We discussed our options with Dr. Hey.  He placed her on a program of core strengthening exercises, a back brace, and anti-inflammatories as a temporary measure.  However, for the long term, there is no solution outside of surgery.  In fact, allowing it to continually progress can cause further complications and possibly hinder the level of correction.  Surgery is pretty much a matter of when, not if, at this point, especially now that she is developing symptoms which are what generally lead these patients to seek surgical correction.

Ashley's desire is to pursue a career in nursing and to also use her nursing skills in missionary endeavors.  After prayerfully seeking God's guidance, we have scheduled her surgery for May 31, 2012, with Dr. Hey at Duke Raleigh Hospital.  Knowing the commitment required for her education and training and the rigors and physical demands of a nursing a career, Ashley desires to have this surgery between her junior and senior high school years to allow adequate recovery and strengthening before embarking on God's calling for her life.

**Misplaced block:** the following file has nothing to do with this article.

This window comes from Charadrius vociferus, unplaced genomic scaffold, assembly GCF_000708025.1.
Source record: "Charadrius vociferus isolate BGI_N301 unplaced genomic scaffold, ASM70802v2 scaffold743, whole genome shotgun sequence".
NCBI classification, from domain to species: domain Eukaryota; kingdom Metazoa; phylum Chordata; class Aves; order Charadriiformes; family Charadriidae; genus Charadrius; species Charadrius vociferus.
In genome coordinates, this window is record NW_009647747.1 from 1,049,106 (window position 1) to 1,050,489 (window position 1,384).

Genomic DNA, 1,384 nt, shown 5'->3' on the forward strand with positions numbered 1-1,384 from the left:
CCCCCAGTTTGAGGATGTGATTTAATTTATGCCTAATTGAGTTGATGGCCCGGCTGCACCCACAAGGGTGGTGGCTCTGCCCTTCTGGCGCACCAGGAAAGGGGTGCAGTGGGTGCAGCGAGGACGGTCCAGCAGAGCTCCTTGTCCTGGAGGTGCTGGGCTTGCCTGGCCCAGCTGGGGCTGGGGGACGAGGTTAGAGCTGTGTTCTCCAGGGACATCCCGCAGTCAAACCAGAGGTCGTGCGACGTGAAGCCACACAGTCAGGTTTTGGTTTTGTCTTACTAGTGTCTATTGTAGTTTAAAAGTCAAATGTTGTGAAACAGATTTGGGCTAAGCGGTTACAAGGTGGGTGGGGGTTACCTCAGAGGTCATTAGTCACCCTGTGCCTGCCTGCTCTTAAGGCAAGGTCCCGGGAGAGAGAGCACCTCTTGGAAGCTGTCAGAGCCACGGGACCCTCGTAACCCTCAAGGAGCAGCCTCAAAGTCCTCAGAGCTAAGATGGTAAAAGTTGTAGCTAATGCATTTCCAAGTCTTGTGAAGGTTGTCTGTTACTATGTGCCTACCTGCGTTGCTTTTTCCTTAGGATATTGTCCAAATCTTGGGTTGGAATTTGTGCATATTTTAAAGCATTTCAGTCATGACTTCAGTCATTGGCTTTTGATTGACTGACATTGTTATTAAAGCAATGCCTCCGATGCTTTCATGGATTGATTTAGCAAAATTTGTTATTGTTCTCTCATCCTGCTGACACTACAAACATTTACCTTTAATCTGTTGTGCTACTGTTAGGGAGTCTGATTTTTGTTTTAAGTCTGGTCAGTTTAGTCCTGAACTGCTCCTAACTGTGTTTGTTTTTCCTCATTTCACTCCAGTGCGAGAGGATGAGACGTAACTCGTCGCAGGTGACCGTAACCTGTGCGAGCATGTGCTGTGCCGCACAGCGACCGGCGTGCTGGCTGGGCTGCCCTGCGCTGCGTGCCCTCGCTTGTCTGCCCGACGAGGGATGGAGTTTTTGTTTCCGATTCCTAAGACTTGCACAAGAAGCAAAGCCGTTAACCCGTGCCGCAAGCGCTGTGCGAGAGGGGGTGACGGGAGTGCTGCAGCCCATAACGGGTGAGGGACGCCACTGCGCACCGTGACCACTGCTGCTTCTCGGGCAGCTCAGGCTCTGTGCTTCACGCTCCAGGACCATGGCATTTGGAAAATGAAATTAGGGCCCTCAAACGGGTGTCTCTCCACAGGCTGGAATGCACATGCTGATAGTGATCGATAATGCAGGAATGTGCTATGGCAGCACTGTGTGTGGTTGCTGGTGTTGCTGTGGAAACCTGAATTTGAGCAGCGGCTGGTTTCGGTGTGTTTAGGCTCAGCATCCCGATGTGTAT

So, family, friends, and church family, we are asking and desirous of your prayers for Ashley, Johnny and I over the coming weeks and months.  Not only for us, but for Dr. Hey and his extended team of care providers as well.  We know that God has allowed this trial to enter our lives, and we will look to Him for guidance and strength.

I'll be updating from time to time as things develop.  I think I've given you a good background on where we are at this point.  I realize now that I should have began this back 4 years ago.

1 comment: